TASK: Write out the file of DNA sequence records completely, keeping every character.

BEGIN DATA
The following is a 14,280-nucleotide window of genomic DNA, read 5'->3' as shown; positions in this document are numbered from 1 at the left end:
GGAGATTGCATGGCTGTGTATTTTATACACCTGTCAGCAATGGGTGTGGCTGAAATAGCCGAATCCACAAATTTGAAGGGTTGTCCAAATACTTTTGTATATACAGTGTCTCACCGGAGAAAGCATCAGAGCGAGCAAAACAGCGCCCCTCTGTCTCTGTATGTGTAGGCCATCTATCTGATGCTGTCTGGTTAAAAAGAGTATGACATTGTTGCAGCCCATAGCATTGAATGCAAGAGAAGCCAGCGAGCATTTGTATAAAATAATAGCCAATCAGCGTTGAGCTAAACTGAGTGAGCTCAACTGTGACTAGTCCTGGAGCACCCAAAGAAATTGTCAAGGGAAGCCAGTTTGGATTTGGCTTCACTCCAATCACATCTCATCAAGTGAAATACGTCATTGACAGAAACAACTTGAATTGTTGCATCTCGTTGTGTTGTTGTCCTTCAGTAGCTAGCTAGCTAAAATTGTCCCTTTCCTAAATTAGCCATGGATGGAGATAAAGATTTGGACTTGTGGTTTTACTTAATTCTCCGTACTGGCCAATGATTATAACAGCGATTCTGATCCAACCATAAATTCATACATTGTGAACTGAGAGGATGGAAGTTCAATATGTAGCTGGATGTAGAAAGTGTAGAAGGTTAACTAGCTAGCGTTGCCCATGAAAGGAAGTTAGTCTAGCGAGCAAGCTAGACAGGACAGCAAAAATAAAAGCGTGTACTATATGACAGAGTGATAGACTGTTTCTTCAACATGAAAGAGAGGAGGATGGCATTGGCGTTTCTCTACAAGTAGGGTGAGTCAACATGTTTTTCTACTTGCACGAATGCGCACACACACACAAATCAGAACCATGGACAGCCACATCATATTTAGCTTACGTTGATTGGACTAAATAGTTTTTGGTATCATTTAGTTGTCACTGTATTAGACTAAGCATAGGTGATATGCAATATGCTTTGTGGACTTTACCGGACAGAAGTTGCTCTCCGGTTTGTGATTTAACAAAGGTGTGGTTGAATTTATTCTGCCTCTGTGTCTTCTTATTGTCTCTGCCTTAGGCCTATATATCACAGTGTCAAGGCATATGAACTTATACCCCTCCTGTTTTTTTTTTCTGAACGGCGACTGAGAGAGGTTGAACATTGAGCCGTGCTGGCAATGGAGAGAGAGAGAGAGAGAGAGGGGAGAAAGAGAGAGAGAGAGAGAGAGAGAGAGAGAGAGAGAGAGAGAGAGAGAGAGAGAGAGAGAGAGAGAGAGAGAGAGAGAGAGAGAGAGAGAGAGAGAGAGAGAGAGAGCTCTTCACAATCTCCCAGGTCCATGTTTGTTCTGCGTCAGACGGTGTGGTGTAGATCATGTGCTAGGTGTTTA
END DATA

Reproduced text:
The following is a 14,280-nucleotide window of genomic DNA, read 5'->3' as shown; positions in this document are numbered from 1 at the left end:
GGAGATTGCATGGCTGTGTATTTTATACACCTGTCAGCAATGGGTGTGGCTGAAATAGCCGAATCCACAAATTTGAAGGGTTGTCCAAATACTTTTGTATATACAGTGTCTCACCGGAGAAAGCATCAGAGCGAGCAAAACAGCGCCCCTCTGTCTCTGTATGTGTAGGCCATCTATCTGATGCTGTCTGGTTAAAAAGAGTATGACATTGTTGCAGCCCATAGCATTGAATGCAAGAGAAGCCAGCGAGCATTTGTATAAAATAATAGCCAATCAGCGTTGAGCTAAACTGAGTGAGCTCAACTGTGACTAGTCCTGGAGCACCCAAAGAAATTGTCAAGGGAAGCCAGTTTGGATTTGGCTTCACTCCAATCACATCTCATCAAGTGAAATACGTCATTGACAGAAACAACTTGAATTGTTGCATCTCGTTGTGTTGTTGTCCTTCAGTAGCTAGCTAGCTAAAATTGTCCCTTTCCTAAATTAGCCATGGATGGAGATAAAGATTTGGACTTGTGGTTTTACTTAATTCTCCGTACTGGCCAATGATTATAACAGCGATTCTGATCCAACCATAAATTCATACATTGTGAACTGAGAGGATGGAAGTTCAATATGTAGCTGGATGTAGAAAGTGTAGAAGGTTAACTAGCTAGCGTTGCCCATGAAAGGAAGTTAGTCTAGCGAGCAAGCTAGACAGGACAGCAAAAATAAAAGCGTGTACTATATGACAGAGTGATAGACTGTTTCTTCAACATGAAAGAGAGGAGGATGGCATTGGCGTTTCTCTACAAGTAGGGTGAGTCAACATGTTTTTCTACTTGCACGAATGCGCACACACACACAAATCAGAACCATGGACAGCCACATCATATTTAGCTTACGTTGATTGGACTAAATAGTTTTTGGTATCATTTAGTTGTCACTGTATTAGACTAAGCATAGGTGATATGCAATATGCTTTGTGGACTTTACCGGACAGAAGTTGCTCTCCGGTTTGTGATTTAACAAAGGTGTGGTTGAATTTATTCTGCCTCTGTGTCTTCTTATTGTCTCTGCCTTAGGCCTATATATCACAGTGTCAAGGCATATGAACTTATACCCCTCCTGTTTTTTTTTTCTGAACGGCGACTGAGAGAGGTTGAACATTGAGCCGTGCTGGCAATGGAGAGAGAGAGAGAGAGAGAGGGGAGAAAGAGAGAGAGAGAGAGAGAGAGAGAGAGAGAGAGAGAGAGAGAGAGAGAGAGAGAGAGAGAGAGAGAGAGAGAGAGAGAGAGAGAGAGAGAGAGAGAGAGAGAGAGCTCTTCACAATCTCCCAGGTCCATGTTTGTTCTGCGTCAGACGGTGTGGTGTAGATCATGTGCTAGGTGTTTA